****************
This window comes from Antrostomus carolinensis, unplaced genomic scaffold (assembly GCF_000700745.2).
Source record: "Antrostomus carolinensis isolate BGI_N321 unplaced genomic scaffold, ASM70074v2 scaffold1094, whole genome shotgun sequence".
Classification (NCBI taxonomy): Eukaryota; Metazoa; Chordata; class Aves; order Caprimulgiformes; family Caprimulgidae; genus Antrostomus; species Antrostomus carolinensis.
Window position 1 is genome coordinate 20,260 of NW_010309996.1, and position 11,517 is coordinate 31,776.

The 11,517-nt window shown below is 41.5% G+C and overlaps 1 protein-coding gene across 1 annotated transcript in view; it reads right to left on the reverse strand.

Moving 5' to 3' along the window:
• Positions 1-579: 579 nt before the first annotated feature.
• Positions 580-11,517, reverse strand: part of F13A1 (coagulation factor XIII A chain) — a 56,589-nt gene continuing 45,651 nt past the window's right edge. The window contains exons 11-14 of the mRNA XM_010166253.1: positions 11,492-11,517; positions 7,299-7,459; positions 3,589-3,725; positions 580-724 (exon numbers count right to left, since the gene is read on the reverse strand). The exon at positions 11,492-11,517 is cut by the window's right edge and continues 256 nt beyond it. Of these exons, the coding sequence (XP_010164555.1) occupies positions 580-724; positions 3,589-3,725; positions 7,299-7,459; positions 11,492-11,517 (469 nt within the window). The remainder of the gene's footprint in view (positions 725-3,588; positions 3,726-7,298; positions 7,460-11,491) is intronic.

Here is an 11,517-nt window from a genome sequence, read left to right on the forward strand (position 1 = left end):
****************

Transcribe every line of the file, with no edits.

This window comes from Antrostomus carolinensis, unplaced genomic scaffold (assembly GCF_000700745.2).
Source record: "Antrostomus carolinensis isolate BGI_N321 unplaced genomic scaffold, ASM70074v2 scaffold1094, whole genome shotgun sequence".
Classification (NCBI taxonomy): Eukaryota; Metazoa; Chordata; class Aves; order Caprimulgiformes; family Caprimulgidae; genus Antrostomus; species Antrostomus carolinensis.
Window position 1 is genome coordinate 20,260 of NW_010309996.1, and position 11,517 is coordinate 31,776.

The 11,517-nt window shown below is 41.5% G+C and overlaps 1 protein-coding gene across 1 annotated transcript in view; it reads right to left on the reverse strand.

Moving 5' to 3' along the window:
• Positions 1-579: 579 nt before the first annotated feature.
• Positions 580-11,517, reverse strand: part of F13A1 (coagulation factor XIII A chain) — a 56,589-nt gene continuing 45,651 nt past the window's right edge. The window contains exons 11-14 of the mRNA XM_010166253.1: positions 11,492-11,517; positions 7,299-7,459; positions 3,589-3,725; positions 580-724 (exon numbers count right to left, since the gene is read on the reverse strand). The exon at positions 11,492-11,517 is cut by the window's right edge and continues 256 nt beyond it. Of these exons, the coding sequence (XP_010164555.1) occupies positions 580-724; positions 3,589-3,725; positions 7,299-7,459; positions 11,492-11,517 (469 nt within the window). The remainder of the gene's footprint in view (positions 725-3,588; positions 3,726-7,298; positions 7,460-11,491) is intronic.

Here is an 11,517-nt window from a genome sequence, read left to right on the forward strand (position 1 = left end):